The international coaching federation (ICF) is the gold standard in life coaching. The ICF does not train life coaches, it certifies life coaches that have taken ICF accredited courses from various schools. It is therefore beneficial to understand the ICF’s stand on life coaching. According to the ICF, coaching is a process where a life coach partners with his or her client with an objective of inspiring the client to maximize their professional and personal potential. All ICF certified coaches are expected to implement the prerequisite core competencies of life coaching in their coaching sessions.

ICF Core CompetenciesICF Core Competencies

The ICF has 11 core competencies that have been designed to enhance a better understanding of the approaches and skills used in life coaching today. These competencies can also help life coaches in determining the level of alignment between the training they have received, or are receiving at their respective schools, and the training they are supposed to receive as per the ICF standards. Here are 11 core competencies:
1.Professional standards and ethical guidelines
A life coach is expected to understand the professional and ethical tenets of life coaching that her or she should always adhere to. The personal behavior of the life coach should be in tandem with the code of ethics of the ICF, as found on the ICF website. A life coach is expected to refer his or her clients to another qualified life coach when needed, i.e. if the coach discovers the client is seeking help in an area the coach is not comfortable or proficient in. Since ICF credentialed life coaches are encouraged to attend network events, they should have a number of contacts to whom they can refer such clients. It is also incumbent upon life coaches to clearly communicate and help their clients distinguish life coaching from psychotherapy, consulting, or other related professions.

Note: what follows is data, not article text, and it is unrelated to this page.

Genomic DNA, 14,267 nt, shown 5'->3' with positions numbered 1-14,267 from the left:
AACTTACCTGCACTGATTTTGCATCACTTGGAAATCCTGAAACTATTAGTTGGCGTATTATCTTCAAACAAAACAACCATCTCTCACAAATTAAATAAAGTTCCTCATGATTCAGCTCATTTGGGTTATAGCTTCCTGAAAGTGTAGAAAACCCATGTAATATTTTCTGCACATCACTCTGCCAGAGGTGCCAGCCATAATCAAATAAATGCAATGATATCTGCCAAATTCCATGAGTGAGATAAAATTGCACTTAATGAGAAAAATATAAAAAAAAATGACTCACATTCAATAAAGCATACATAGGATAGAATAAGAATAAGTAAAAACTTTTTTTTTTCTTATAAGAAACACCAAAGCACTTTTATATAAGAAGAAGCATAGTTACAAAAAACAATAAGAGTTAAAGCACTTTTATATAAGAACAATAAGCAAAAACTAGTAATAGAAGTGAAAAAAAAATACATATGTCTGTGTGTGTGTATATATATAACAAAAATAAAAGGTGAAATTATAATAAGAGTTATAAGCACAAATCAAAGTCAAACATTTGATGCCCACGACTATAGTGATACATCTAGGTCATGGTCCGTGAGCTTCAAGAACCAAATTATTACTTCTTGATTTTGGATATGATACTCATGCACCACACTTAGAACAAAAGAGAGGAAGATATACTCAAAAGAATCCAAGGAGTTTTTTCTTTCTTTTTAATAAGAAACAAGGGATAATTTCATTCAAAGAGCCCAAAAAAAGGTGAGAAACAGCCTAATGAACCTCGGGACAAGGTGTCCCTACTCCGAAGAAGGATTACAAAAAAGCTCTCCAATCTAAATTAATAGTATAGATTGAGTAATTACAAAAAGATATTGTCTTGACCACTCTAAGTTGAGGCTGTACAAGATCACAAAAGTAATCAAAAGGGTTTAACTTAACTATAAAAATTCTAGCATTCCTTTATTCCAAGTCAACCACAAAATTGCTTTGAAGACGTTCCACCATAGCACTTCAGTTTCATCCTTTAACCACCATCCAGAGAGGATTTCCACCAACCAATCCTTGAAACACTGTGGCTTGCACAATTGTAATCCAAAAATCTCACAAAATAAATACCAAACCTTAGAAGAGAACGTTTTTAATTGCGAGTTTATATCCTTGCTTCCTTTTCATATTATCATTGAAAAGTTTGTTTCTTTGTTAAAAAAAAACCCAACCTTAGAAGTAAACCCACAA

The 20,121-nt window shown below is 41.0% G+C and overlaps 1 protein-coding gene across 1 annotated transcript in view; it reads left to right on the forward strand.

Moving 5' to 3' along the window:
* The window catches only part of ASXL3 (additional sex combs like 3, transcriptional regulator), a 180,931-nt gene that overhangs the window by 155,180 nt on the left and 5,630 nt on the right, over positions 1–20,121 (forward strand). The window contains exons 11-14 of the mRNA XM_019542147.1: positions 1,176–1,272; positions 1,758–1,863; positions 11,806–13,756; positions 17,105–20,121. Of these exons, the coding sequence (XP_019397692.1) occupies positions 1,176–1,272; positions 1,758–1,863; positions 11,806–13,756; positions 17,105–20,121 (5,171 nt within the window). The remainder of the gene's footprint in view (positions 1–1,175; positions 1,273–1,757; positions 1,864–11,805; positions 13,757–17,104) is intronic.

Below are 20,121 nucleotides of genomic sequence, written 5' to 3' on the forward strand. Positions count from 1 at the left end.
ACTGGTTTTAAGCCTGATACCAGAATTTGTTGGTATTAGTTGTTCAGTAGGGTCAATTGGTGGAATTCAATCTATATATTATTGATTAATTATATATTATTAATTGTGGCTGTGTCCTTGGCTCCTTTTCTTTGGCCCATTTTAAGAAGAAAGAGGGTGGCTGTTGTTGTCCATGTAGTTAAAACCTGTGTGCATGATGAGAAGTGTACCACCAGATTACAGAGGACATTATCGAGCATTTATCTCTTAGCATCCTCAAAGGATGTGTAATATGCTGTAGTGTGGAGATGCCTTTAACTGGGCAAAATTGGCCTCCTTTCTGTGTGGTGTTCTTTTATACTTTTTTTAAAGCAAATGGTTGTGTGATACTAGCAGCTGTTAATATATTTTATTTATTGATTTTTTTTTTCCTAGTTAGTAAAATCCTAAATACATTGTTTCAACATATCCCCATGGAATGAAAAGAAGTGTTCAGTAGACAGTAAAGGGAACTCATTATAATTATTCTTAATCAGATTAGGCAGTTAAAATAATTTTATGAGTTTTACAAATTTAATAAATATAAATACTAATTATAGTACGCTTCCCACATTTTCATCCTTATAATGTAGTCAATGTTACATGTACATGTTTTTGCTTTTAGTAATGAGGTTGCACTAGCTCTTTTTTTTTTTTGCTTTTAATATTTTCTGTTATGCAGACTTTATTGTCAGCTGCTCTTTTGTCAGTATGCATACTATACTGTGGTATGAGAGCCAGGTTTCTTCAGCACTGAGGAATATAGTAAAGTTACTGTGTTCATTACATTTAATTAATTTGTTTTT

2.Establishing a coaching agreement
The international coaching federation expects a life coach to have the ability to understand what a client is looking for in the coaching interaction. Upon understanding the needs of the client, the coach should then proceed to develop an agreement with the client as to the best way forward. This is where the coach should discuss and agree with the client on issues such as logistics, fees, scheduling, etc. The life coach should clearly communicate what clients can anticipate from the relationship and what they shouldn’t expect. This is an important step—it is where the coach and the client will know if they are a good match and whether or not they should engage in a client-life coach relationship.
3.Building trust with the clientBuilding trust with the client
The ability to create a supportive and safe environment is tantamount to the success of all life coaching sessions. Without this environment, the client will not feel comfortable sharing information that might help him or her find a solution to their challenge(s.) Life coaches must show genuine concern for their clients, and should consistently demonstrate personal integrity and sincerity. For instance, the life coach should always keep his or her word. Once trust is breached, the coach-client relationship will likely be shattered.
4.Coaching presence
The coaching presence refers to the ability of a life coach to create a relationship with the client in a flexible and confident style. To do this effectively, life coaches must access their own intuition and trust their gut feelings when relating to their clients. They should be open to new possibilities and perspectives. A good coach can also employ appropriate humor to infuse energy and create lightness in the coaching atmosphere.
5.Active listening
Active listening is the skill of focusing completely on what the client is saying and, equally importantly, not saying. When life coaches listen actively, they will understand what their clients are communicating in the context of their desires. Active listening will help to inspire the self-expression of the client, which ultimately leads to better understanding and a more effective coaching process. As an active listener, the life coach attends to the agenda of the client and not to his or her own thoughts and needs.